Tuesday, November 30, 2010

National Adoption Month and Adopted Ed

I know it's the very last day of the month, but that's okay because I don't believe all these special "months" should be limited and then we don't think about them the rest of the year!

This month I've been thinking a lot about adoption.  It helps that a friend of mine has made it her mission to add to the end of every one of her statuses this month that it was "National Adoption Month" and her birthday!

I'm so thankful that in our culture, or at least with the people I know, adoption is becoming something that is thought of, accepted, and a possibility.  It seems that in the not too distant past adoption had a lot of stigma attached to it, no matter why you adopted (or were adopted).  My parents were actually in the waiting period for an adoption when they found out I was coming along!

At the moment our family is a long ways from an adoption (hello, I'd like to get my nights back first!), but it is something that we've talked about and are open to.  There are a lot of kids out there in the US and internationally that need good homes.


In honor of National Adoption Month I received a copy of Adopted Ed by Darren Maddern from the One2One Network. 

Darren was adopted from England as a baby and this book is way of putting into words some of the things he experienced as well as giving other adopted kids a way to talk about their stories.  It tells the whole story from when he was a baby up to looking for his biological parents from "Ed's" perspective in short rhyming paragraphs.  At the end it includes a list of some pretty famous people who were also adopted.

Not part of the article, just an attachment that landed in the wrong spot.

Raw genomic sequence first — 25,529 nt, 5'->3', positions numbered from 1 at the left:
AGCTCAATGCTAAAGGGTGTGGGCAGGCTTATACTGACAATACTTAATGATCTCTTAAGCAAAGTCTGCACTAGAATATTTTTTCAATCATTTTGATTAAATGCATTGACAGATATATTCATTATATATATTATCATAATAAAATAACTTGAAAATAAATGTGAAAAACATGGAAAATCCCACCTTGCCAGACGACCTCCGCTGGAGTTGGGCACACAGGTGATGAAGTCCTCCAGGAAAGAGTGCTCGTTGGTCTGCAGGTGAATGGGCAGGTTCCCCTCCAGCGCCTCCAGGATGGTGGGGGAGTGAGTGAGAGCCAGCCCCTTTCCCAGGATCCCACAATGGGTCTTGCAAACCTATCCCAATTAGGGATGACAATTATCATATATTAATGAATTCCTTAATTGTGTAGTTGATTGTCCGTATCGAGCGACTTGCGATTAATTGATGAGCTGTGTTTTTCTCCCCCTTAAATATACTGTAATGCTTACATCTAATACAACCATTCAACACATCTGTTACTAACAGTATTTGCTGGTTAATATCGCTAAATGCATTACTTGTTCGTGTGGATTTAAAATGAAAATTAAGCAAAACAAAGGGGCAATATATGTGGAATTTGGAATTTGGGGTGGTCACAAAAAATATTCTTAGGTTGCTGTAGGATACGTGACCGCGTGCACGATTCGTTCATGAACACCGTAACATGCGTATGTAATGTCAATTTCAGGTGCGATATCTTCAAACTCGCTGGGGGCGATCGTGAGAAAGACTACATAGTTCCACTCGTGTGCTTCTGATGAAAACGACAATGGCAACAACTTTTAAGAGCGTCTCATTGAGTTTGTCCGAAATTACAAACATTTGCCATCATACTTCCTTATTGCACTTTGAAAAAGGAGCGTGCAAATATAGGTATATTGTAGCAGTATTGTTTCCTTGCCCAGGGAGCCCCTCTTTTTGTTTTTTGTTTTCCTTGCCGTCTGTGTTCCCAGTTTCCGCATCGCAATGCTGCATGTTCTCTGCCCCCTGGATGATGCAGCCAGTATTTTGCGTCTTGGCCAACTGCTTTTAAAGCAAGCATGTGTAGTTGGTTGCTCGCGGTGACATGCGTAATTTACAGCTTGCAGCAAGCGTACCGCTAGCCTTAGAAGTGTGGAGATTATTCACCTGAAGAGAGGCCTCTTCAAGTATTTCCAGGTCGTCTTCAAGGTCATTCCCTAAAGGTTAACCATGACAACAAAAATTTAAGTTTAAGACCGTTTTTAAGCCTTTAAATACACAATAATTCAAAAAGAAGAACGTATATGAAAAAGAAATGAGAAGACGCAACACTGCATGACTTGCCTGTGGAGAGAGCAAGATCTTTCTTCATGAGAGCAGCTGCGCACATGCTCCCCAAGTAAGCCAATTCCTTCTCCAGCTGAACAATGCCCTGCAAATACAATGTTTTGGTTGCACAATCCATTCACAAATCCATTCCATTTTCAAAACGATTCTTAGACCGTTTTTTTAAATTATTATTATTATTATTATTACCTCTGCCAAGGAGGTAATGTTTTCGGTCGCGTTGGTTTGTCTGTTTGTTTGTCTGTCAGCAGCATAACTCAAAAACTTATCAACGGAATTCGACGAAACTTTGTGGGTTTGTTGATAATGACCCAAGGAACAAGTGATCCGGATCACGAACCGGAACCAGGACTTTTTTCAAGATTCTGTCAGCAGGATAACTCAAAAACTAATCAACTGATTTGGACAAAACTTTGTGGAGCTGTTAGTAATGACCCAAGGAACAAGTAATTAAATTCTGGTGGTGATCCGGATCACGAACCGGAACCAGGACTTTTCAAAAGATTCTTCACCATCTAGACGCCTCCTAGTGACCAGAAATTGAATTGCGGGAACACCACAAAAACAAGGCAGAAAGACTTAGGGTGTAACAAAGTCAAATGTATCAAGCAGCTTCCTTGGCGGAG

I think this book would be great for someone with an adopted child as a catalyst for talking about their life experiences.  It could be good for other siblings or even friends to be aware of the feelings of an adopted child.  The more we talk about things the less there is that can be confused because it's hidden.

I do have one pretty big problem with the book though.  Ed is teased at school for being adopted and his mom teaches him a retort, "My parents chose me, yours were stuck with you".  The answer to bullying is never to bully back and unfortunately that's just what this phrase does.  In an attempt to make Ed feel better his mother was teaching him to put others down.  The fact that adopted kids are chosen is very important and does make them feel special, but it should never be at others expense.

So if you're going to read this to your kids or let them read it themselves please be sure that you talk about this point!

And next time you run into a friend who's adopted or adopting, give them a big hug, theirs is a special job!


  1. With all due respect, being adopted wasn't a "job"...it was something I was volunteered for and had no choice but to accept.

    For me, being adopted was not a gift..it was a burden.

  2. Still a delicate subject but one worth talking about. =) Thanks for this post!

  3. Tim & I often talk about adoption. Maybe someday...?



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